adam and eve, the first postmodernists | quentin shultz

I believe that this concept of a distant, primarily unknowable God is at the heart of postmodernism. The major proponents of postmodern approaches to human communication rarely contend that there is no higher power. They simply assume that such a power cannot be known intimately by human beings, since sacred texts are presumably just as prone to deconstruction as any other texts.
The more I study Hebrew and Christian traditions, however, the more struck I am by the ways that these monotheistic faiths incorporated deconstruction within their understanding of ultimate reality. I make no joke when I say that the account of the fall from grace in the beginning of the book of Genesis can be "read" as both an explanation and description of the cosmic disconnect between symbol and referent. From what I can tell, Adam and Eve represent the first postmodernists as a result of their alienation from God. Ashamed of their disobedience, they feared both self-revelatory and God-revelatory discourse.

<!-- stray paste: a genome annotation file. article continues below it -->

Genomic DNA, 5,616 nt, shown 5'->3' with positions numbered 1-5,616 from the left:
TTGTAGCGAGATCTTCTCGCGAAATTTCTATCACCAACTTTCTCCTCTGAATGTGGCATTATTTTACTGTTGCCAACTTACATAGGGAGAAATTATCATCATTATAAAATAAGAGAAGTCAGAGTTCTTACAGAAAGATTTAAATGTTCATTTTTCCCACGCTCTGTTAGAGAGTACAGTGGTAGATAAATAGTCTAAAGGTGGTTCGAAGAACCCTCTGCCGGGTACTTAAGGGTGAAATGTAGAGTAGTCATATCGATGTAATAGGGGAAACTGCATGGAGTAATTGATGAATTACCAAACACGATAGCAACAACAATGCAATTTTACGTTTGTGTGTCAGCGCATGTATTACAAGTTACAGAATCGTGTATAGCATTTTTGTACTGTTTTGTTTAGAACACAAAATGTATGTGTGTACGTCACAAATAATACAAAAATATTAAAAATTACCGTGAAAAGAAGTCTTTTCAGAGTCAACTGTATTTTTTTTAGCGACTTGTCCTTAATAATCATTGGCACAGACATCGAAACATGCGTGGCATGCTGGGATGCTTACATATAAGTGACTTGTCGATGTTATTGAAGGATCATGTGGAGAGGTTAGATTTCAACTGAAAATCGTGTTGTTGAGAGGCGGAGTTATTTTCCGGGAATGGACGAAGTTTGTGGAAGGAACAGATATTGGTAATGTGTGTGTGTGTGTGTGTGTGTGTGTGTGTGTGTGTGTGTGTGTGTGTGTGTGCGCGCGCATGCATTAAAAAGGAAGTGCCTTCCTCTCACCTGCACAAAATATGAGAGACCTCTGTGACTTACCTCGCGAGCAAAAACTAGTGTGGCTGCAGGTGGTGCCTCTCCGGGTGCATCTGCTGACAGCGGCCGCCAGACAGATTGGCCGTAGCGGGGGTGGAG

Quentin Schultze, "The God-Problem in Communication Studies" Journal for Communication Research 28 (March 2005), 13-14